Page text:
As demand for subsidized school meals went unfulfilled, K-12 districts diverted food service money for other purposes such as a new roof and sprinklers, a new state Senate report finds.
Public schools provide 2.4 million free or reduced-price lunches every day in a system that serves 6 million schoolchildren in California.
The federal government provides the bulk of funding at $2 billion, with an additional $145 million annually from the state, the Senate Office of Oversight and Outcomes report states.
But the federal government relies on California Department of Education officials to monitor school lunch programs and ensure that the money is being spent appropriately.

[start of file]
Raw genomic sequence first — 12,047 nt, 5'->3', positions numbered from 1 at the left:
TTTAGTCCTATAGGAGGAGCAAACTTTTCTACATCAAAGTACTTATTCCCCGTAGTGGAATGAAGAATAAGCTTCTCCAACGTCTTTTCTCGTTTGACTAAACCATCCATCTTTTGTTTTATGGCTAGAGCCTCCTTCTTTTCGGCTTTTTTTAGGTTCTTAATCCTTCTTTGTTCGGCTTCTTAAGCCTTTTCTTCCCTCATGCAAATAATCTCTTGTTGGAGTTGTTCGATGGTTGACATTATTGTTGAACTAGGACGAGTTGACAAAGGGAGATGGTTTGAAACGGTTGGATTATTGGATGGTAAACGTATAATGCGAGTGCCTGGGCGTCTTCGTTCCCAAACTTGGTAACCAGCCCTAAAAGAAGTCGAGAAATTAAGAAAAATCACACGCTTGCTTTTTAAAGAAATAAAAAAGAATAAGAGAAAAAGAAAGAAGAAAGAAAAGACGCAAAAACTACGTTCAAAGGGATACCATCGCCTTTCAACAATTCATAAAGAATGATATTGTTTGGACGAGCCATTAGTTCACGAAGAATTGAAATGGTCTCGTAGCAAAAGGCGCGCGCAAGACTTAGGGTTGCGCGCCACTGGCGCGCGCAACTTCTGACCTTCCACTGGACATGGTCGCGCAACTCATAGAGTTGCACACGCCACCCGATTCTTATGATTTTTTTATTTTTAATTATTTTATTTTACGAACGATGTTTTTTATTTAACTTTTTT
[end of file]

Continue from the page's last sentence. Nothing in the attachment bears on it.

The department has required eight districts to repay nearly $170 million in meal money, but the Senate report says the education department is ill-equipped to ensure compliance and that districts may be raiding those funds on a broader scale.
The report recommends several changes, such as reviewing whether CDE has enough oversight staff and requiring annual audits of cafeteria funds.